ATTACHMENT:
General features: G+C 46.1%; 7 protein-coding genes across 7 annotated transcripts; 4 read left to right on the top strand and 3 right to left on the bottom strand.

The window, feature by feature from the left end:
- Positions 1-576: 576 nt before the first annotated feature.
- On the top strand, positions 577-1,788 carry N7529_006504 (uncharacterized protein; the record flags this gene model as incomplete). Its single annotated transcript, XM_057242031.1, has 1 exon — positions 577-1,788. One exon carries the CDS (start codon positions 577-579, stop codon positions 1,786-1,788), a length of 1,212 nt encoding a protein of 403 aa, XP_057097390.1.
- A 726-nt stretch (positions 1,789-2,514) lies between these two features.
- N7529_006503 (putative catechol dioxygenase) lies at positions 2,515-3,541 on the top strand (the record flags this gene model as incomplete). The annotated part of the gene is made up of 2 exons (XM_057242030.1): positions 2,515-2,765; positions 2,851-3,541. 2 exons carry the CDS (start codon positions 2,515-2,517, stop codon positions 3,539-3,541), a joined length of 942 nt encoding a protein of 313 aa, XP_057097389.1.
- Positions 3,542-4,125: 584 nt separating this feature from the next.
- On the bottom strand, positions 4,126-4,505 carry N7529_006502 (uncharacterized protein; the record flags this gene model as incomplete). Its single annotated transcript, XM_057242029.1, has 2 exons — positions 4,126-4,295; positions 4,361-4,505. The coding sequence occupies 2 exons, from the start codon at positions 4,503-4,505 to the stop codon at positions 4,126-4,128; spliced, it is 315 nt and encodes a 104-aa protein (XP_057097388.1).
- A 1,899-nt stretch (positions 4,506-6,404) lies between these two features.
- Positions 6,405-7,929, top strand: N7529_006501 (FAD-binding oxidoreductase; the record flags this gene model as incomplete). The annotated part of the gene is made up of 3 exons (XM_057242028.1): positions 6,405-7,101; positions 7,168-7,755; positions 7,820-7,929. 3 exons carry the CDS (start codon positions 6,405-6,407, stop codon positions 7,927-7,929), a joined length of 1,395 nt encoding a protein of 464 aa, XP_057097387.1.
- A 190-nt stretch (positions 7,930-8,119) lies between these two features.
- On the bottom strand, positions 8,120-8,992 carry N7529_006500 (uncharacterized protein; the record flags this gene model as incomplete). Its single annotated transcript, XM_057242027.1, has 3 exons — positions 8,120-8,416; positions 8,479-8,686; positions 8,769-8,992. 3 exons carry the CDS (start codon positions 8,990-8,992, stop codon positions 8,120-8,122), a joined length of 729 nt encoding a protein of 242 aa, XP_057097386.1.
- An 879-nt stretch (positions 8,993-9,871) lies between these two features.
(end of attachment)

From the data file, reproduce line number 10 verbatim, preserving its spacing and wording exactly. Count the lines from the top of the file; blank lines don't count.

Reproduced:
- Positions 6,405-7,929, top strand: N7529_006501 (FAD-binding oxidoreductase; the record flags this gene model as incomplete). The annotated part of the gene is made up of 3 exons (XM_057242028.1): positions 6,405-7,101; positions 7,168-7,755; positions 7,820-7,929. 3 exons carry the CDS (start codon positions 6,405-6,407, stop codon positions 7,927-7,929), a joined length of 1,395 nt encoding a protein of 464 aa, XP_057097387.1.